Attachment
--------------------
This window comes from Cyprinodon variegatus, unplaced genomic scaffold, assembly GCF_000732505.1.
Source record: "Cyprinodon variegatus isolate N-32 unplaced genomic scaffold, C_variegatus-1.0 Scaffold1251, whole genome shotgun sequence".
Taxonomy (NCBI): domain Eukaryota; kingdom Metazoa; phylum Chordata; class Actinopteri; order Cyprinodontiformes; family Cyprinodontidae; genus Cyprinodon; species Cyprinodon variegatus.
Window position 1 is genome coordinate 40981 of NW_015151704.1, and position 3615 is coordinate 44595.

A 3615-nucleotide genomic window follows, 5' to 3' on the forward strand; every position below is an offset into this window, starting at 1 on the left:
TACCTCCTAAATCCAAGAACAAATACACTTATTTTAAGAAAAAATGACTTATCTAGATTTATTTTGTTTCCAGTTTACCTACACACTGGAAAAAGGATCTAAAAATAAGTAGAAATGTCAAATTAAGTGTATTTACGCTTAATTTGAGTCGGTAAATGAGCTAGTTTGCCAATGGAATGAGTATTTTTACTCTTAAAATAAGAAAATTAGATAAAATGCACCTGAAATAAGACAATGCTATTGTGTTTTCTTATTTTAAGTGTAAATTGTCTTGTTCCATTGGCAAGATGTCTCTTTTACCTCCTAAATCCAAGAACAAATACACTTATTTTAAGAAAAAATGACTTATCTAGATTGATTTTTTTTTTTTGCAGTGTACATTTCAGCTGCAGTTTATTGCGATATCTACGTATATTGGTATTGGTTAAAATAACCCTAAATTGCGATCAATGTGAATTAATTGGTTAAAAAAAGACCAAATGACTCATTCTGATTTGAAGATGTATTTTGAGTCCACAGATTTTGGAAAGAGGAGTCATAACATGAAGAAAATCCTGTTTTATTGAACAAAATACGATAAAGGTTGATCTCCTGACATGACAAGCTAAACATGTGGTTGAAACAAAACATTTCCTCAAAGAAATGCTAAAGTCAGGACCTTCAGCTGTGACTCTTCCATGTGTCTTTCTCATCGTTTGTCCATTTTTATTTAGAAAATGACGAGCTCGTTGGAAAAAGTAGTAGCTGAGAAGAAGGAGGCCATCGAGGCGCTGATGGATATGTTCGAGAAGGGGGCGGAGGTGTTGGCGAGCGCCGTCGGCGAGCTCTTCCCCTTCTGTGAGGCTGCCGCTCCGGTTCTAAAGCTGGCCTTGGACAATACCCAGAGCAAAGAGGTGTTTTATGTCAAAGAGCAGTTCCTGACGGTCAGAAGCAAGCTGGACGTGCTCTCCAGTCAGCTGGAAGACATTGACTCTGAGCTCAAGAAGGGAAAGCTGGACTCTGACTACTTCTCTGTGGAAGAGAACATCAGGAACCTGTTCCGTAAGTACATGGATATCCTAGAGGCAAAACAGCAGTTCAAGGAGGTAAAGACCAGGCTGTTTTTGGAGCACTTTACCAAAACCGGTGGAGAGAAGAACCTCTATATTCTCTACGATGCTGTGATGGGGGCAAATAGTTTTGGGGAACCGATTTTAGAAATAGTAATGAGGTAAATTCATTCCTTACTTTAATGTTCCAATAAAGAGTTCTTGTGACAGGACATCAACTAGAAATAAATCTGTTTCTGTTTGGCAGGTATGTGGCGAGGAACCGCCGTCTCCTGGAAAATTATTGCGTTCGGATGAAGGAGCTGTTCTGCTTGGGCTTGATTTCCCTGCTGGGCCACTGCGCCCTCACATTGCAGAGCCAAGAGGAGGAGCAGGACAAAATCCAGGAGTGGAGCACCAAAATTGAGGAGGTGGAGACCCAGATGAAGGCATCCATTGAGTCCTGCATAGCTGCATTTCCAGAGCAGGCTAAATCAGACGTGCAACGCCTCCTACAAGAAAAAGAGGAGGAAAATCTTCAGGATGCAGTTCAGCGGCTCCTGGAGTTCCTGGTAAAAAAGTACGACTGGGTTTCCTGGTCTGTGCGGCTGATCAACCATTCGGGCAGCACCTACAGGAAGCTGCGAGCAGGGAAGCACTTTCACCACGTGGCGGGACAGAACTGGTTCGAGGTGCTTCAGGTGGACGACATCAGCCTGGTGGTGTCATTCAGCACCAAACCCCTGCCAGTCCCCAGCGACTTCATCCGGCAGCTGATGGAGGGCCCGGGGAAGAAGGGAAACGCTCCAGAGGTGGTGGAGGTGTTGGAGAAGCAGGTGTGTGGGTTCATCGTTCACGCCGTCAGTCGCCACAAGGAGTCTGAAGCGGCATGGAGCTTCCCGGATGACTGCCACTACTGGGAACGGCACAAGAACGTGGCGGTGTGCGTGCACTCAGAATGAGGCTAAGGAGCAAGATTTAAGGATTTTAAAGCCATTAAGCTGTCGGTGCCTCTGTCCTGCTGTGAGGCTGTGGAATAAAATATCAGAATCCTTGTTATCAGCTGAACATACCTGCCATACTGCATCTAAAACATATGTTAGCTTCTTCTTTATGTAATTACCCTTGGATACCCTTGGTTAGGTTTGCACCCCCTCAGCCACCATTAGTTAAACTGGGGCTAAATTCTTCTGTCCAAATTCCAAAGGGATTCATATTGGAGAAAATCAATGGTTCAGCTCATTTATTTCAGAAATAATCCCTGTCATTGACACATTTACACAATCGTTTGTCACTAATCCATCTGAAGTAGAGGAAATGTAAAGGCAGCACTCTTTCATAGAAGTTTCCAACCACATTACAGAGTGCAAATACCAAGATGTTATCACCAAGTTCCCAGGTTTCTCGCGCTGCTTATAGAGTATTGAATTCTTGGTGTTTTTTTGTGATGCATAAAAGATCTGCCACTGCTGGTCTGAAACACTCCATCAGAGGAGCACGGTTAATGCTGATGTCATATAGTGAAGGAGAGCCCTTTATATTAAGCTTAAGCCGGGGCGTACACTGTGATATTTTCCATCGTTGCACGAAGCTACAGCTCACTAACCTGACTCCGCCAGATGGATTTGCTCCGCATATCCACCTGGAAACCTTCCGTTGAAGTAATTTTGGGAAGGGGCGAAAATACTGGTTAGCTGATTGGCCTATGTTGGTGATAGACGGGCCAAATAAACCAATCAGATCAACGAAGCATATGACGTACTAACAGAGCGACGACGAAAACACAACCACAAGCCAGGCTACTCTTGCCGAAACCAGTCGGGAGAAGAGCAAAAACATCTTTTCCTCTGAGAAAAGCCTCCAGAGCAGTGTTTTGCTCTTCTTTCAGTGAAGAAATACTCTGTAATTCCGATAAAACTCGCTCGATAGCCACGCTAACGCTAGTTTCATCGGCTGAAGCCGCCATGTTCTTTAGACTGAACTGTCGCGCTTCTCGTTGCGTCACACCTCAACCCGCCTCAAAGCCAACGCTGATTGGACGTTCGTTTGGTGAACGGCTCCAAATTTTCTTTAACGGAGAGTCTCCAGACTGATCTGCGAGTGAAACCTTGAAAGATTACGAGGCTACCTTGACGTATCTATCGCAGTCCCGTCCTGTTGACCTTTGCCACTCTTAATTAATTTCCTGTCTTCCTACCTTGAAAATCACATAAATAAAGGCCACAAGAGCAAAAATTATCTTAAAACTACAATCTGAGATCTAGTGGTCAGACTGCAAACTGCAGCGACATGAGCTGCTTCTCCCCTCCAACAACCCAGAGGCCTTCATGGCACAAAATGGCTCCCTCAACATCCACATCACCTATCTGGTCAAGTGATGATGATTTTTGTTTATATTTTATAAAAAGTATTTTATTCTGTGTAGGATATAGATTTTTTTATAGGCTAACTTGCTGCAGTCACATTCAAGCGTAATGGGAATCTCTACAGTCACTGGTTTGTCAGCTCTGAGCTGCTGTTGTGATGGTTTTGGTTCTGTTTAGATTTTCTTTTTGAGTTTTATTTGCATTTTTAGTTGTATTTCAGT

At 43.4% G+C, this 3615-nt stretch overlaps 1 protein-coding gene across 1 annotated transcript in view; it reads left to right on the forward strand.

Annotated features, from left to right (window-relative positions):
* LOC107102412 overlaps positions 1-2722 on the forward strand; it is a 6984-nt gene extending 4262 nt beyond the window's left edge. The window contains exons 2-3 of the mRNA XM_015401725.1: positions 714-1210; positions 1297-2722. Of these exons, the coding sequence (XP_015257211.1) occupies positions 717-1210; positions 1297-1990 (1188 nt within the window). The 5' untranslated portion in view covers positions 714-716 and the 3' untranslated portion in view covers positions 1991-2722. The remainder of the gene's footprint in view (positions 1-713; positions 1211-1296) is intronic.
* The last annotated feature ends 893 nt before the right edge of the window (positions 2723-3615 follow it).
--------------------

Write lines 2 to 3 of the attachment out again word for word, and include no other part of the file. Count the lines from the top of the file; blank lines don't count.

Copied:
Source record: "Cyprinodon variegatus isolate N-32 unplaced genomic scaffold, C_variegatus-1.0 Scaffold1251, whole genome shotgun sequence".
Taxonomy (NCBI): domain Eukaryota; kingdom Metazoa; phylum Chordata; class Actinopteri; order Cyprinodontiformes; family Cyprinodontidae; genus Cyprinodon; species Cyprinodon variegatus.